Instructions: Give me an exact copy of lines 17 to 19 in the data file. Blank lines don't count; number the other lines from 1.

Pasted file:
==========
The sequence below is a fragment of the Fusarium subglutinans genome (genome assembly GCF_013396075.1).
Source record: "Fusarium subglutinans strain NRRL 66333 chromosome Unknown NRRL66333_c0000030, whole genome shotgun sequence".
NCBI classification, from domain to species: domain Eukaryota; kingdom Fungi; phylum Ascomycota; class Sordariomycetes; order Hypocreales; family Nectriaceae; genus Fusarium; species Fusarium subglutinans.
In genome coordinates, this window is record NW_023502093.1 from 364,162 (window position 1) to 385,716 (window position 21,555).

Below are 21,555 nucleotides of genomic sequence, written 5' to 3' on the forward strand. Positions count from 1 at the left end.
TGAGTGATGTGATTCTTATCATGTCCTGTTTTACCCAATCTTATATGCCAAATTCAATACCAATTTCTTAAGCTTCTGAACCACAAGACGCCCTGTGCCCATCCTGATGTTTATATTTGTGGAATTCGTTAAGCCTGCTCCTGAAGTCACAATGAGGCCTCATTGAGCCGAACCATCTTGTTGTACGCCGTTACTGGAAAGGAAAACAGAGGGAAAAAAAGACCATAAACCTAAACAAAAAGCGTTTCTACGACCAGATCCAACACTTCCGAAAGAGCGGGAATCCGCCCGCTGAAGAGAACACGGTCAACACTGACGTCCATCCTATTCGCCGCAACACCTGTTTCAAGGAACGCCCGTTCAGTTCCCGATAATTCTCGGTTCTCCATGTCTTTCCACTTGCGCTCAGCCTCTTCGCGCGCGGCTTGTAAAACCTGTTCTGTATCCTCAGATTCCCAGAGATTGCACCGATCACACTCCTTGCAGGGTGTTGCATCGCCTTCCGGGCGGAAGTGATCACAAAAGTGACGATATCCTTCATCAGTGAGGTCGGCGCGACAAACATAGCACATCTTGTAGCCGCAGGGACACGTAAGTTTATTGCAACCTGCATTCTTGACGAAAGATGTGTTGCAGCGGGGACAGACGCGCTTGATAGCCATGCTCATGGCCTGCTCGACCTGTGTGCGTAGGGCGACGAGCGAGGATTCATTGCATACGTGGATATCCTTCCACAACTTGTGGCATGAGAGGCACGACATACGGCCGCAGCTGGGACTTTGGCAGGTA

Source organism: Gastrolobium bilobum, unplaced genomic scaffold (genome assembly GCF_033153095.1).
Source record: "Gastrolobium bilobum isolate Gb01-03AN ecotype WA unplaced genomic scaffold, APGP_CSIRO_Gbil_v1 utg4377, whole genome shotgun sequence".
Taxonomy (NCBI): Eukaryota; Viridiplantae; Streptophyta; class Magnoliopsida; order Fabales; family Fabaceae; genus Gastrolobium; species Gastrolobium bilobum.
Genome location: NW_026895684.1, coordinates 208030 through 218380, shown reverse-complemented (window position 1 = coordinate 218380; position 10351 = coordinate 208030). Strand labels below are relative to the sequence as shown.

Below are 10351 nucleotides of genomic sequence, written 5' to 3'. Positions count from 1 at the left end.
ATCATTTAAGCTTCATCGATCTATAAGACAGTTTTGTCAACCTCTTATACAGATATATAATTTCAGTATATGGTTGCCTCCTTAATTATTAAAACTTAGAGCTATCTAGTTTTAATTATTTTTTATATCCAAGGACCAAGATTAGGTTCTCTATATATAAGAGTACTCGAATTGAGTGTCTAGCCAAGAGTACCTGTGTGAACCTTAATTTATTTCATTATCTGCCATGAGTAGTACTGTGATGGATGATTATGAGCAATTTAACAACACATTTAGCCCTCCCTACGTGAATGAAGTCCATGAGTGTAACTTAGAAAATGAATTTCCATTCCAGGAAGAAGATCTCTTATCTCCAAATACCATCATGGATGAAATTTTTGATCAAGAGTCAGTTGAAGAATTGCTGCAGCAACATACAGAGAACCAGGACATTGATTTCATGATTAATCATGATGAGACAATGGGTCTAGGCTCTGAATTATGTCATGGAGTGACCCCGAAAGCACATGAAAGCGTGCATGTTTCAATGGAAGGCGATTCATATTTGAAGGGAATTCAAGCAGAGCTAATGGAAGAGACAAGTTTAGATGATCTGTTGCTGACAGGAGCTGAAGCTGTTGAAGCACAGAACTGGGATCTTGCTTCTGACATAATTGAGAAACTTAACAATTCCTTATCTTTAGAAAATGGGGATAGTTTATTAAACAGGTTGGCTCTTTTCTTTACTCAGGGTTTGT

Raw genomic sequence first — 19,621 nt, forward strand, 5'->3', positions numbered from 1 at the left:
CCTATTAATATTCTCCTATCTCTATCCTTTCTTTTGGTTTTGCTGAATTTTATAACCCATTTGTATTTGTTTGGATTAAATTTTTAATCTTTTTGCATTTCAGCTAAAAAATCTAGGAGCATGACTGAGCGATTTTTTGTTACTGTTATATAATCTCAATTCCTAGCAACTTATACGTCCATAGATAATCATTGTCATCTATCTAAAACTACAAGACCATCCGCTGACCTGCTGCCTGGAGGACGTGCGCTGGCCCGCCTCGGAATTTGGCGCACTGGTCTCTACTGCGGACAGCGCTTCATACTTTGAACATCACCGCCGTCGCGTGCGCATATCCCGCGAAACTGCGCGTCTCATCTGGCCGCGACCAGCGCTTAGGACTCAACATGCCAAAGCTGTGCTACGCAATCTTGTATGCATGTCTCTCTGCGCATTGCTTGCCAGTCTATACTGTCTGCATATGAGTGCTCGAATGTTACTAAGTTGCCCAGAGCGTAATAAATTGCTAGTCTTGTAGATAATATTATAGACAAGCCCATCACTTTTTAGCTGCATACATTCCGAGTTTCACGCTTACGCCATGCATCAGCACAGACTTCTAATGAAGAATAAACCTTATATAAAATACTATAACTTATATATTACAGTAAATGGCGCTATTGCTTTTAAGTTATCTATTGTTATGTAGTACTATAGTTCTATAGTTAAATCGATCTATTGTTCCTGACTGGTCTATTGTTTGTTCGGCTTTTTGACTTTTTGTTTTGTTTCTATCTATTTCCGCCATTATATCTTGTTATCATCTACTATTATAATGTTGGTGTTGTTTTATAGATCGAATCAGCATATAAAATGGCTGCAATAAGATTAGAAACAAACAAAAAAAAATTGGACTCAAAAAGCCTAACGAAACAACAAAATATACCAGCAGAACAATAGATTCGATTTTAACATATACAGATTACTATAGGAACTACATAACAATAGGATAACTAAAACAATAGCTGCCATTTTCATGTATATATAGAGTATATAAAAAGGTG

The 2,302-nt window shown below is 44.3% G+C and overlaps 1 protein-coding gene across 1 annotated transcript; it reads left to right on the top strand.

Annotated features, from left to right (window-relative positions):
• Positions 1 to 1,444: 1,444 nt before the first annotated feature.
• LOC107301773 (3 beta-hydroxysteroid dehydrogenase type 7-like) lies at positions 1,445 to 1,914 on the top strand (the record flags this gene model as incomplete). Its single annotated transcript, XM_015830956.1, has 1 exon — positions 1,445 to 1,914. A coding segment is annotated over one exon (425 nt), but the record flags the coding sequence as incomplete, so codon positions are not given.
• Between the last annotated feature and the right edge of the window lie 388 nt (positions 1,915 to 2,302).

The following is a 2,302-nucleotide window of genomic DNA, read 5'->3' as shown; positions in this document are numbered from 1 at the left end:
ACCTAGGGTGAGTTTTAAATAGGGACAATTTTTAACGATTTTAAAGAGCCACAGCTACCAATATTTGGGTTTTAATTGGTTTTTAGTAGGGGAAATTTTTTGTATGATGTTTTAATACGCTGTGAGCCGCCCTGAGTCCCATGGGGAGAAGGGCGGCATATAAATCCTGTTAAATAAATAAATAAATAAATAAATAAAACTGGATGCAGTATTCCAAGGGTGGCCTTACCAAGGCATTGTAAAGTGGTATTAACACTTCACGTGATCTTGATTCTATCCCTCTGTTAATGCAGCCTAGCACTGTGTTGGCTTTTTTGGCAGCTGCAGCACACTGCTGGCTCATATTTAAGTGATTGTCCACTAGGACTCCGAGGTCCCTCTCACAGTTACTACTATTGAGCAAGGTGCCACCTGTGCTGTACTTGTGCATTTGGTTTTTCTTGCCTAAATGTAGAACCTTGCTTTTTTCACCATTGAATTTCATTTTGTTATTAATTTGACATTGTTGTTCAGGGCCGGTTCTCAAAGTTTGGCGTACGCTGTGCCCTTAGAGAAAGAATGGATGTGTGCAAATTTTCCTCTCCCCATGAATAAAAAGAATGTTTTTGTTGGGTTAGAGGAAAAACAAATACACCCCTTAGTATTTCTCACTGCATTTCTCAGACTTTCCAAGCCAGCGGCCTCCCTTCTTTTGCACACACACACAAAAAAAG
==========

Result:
• Positions 1 to 1,444: 1,444 nt before the first annotated feature.
• LOC107301773 (3 beta-hydroxysteroid dehydrogenase type 7-like) lies at positions 1,445 to 1,914 on the top strand (the record flags this gene model as incomplete). Its single annotated transcript, XM_015830956.1, has 1 exon — positions 1,445 to 1,914. A coding segment is annotated over one exon (425 nt), but the record flags the coding sequence as incomplete, so codon positions are not given.
• Between the last annotated feature and the right edge of the window lie 388 nt (positions 1,915 to 2,302).